Story by Katherine Ramsey
Photo courtesy of Sword Fight Club
Several cars drive up to a deserted church. A group of young men exit and form a ring on the basketball court. Two of them step to the center and circle each other as they prepare to fight. Silence falls in anticipation. They grasp hands. And begin to poke each other in the chest.
This game is called sword fighting, a physical contest in which opponents clasp hands as they struggle to be the first to touch their partner with a finger protruding from their intertwined fists. However, it is not the game that has become a sensation on Drake University’s campus — it is the players.
First-year computer science major Alex Peterson began sword fighting with his friends in high school when he had the idea to film their battles and turn them into videos.
“The whole point was to be overdramatic and stupid,” Peterson said.
While the idea never took off with his friends in high school, his hallmates at Drake were more than enthusiastic. So with a digital single-lens reflex camera, some costumes and a big idea, Sword Fight Club was born.
The ensuing YouTube videos created by Peterson and his Sword Fight Club have the feel of dramatic mini-documentaries. The introductory scenes, music and cinematography lead the viewer to believe they are watching a serious biopic about a gang when, in fact, it’s just a bunch of kids poking each other on the chest in an empty parking garage.
“Generally the comments we get are that there really is no point but the editing is amazing and it’s fun to watch,” said senior management and marketing double major David Heineman, Peterson’s RA, who initially just wanted to make a hall video like the other floors in the building.
“Then (Alex) came to me with this idea he had from high school,” Heineman said, “but it wasn’t until he showed us the footage that we realized what the video quality would be.”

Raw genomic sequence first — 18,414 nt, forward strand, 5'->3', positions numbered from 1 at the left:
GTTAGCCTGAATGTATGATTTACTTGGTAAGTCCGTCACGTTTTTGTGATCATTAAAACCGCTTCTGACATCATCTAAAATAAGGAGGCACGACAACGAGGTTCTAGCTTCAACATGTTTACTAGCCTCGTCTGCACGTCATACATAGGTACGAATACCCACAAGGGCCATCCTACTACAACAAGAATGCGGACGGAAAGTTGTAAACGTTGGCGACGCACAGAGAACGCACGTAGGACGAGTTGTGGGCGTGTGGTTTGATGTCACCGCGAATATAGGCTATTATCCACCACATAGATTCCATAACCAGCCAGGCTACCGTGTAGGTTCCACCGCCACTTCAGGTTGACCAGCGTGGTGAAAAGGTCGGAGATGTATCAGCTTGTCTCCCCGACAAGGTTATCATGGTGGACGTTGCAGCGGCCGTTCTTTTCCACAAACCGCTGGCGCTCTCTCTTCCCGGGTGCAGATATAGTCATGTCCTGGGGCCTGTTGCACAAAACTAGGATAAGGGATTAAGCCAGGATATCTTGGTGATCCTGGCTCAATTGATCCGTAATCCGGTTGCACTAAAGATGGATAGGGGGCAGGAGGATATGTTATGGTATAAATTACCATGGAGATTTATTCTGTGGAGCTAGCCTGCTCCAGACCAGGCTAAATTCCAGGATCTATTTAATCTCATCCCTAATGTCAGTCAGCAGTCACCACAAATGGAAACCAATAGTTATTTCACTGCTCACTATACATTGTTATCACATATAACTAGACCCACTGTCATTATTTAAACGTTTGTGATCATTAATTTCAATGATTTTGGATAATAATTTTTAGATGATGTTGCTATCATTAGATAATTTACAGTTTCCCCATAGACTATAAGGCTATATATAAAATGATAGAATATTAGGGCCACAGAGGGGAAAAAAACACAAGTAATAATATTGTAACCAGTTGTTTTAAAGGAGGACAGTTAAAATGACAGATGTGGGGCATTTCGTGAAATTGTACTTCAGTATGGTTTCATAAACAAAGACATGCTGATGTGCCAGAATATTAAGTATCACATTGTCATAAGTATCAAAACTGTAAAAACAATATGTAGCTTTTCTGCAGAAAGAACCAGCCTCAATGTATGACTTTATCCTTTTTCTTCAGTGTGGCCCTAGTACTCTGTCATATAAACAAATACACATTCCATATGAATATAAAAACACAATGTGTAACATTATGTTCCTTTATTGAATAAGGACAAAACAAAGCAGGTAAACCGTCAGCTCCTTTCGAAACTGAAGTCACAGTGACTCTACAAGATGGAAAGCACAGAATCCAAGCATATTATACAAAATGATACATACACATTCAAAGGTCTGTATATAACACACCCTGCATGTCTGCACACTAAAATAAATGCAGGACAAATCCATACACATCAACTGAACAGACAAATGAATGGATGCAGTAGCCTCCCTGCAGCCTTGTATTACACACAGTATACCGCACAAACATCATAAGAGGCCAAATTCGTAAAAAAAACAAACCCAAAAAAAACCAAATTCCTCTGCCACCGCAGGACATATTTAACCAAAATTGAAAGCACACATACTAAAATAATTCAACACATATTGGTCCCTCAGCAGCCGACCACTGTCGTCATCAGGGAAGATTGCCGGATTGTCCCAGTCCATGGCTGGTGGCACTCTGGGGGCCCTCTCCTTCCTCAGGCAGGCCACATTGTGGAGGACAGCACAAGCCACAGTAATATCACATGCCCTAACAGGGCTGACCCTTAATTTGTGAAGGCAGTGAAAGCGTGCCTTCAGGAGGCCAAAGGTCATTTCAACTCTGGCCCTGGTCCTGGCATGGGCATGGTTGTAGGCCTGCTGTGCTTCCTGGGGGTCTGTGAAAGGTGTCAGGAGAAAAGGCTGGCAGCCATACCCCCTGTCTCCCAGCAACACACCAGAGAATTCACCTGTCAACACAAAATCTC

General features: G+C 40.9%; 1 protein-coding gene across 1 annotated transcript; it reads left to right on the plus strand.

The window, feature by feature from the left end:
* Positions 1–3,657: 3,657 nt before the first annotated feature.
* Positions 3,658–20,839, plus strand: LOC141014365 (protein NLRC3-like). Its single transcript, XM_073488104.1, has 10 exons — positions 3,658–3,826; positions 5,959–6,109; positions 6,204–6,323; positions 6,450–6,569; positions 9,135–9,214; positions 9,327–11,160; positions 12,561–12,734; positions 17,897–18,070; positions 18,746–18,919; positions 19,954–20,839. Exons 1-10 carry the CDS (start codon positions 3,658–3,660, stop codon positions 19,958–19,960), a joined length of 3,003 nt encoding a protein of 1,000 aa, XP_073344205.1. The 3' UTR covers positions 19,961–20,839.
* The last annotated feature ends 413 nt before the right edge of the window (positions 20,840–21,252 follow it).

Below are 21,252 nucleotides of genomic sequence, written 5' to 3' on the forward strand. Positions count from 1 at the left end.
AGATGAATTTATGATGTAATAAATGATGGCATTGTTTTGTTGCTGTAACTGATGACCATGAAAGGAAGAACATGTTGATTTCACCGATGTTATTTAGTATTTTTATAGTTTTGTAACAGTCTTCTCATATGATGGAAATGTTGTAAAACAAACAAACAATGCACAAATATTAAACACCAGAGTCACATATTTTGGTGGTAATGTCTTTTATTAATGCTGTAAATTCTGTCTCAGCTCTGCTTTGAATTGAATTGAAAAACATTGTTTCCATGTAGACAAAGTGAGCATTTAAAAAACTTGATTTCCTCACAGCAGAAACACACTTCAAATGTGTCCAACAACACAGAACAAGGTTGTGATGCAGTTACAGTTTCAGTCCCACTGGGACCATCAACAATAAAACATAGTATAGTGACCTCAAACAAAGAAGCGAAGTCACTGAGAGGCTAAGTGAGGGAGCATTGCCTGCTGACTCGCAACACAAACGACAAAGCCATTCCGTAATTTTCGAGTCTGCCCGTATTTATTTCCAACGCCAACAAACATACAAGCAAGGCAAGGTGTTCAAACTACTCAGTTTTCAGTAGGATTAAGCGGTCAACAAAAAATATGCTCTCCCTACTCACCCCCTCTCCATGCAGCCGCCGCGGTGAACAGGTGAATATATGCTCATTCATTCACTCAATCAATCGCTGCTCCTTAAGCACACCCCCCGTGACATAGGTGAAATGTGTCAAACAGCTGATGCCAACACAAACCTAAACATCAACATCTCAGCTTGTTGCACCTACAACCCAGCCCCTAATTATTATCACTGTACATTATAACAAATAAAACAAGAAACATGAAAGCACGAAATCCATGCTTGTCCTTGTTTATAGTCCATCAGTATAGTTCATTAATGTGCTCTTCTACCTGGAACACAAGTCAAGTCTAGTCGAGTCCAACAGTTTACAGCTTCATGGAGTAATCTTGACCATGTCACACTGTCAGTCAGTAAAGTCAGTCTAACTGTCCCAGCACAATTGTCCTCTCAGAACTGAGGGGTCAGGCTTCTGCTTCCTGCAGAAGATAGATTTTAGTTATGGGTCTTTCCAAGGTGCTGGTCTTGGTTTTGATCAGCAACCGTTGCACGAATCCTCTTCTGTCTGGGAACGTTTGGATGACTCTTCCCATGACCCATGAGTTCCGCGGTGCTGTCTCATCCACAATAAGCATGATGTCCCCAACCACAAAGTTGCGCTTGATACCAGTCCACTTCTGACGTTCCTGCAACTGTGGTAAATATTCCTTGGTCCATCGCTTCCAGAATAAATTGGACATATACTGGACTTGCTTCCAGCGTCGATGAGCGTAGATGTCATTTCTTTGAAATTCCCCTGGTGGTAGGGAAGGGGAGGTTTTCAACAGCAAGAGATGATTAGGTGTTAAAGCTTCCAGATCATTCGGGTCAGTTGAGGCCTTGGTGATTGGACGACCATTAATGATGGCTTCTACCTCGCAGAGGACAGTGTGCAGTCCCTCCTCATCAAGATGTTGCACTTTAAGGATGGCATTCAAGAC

Peterson is responsible for the production value.
“You don’t necessarily need a good camera to make videos like this, you just need the right one,” Peterson said. Despite his computer science major, he has an eye for filmmaking.
“A lot of it has to do with editing,” Peterson said, “You can make the argument that anybody can edit because if you give two people the same raw footage and the same editing program, given enough time they could make the same result. I’ve just had more practice.”
His practice has paid off. The first videos, “Sword Fight Club” and “Sword Fight Club 2,” were released in November and December, respectively. These two films currently have a combined 4,452 views on YouTube.
“Feedback has been overwhelmingly good, people want to join our movement,” said first-year Brian Robinson, a member of the Sword Fight Club.
In order to give the series a more focused direction “Sword Fight Club: Origins” is currently in production leading up to a culmination of the story in “Sword Fight Club 3.”
While the Sword Fight Club storyline is set to end after “Sword Fight Club 3,” the team has other ideas in development.
“Hopefully it leads to other things, either access to more people who are interested in doing a video project or just an audience online,” Peterson said.
It has been a bonding experience for members of the club to walk around campus and see people viewing their videos on their laptops.
“People are watching,” said Peterson, “and we’re excited to see where it leads.”